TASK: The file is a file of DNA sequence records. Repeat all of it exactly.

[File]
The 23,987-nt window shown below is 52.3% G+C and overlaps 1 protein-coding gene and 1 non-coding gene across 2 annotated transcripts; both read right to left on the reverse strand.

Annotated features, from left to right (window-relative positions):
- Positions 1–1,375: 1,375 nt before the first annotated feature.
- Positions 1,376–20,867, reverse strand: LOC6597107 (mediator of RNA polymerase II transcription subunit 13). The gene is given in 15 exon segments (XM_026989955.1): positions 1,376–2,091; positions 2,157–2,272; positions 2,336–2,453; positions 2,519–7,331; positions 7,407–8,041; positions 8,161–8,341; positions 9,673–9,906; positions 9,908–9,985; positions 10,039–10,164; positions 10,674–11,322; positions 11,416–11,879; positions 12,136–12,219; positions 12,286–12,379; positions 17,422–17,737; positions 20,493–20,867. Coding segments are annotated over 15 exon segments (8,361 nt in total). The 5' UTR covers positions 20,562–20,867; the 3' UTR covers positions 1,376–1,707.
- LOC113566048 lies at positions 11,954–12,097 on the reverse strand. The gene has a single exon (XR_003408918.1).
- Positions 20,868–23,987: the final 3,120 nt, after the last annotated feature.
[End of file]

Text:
The 23,987-nt window shown below is 52.3% G+C and overlaps 1 protein-coding gene and 1 non-coding gene across 2 annotated transcripts; both read right to left on the reverse strand.

Annotated features, from left to right (window-relative positions):
- Positions 1–1,375: 1,375 nt before the first annotated feature.
- Positions 1,376–20,867, reverse strand: LOC6597107 (mediator of RNA polymerase II transcription subunit 13). The gene is given in 15 exon segments (XM_026989955.1): positions 1,376–2,091; positions 2,157–2,272; positions 2,336–2,453; positions 2,519–7,331; positions 7,407–8,041; positions 8,161–8,341; positions 9,673–9,906; positions 9,908–9,985; positions 10,039–10,164; positions 10,674–11,322; positions 11,416–11,879; positions 12,136–12,219; positions 12,286–12,379; positions 17,422–17,737; positions 20,493–20,867. Coding segments are annotated over 15 exon segments (8,361 nt in total). The 5' UTR covers positions 20,562–20,867; the 3' UTR covers positions 1,376–1,707.
- LOC113566048 lies at positions 11,954–12,097 on the reverse strand. The gene has a single exon (XR_003408918.1).
- Positions 20,868–23,987: the final 3,120 nt, after the last annotated feature.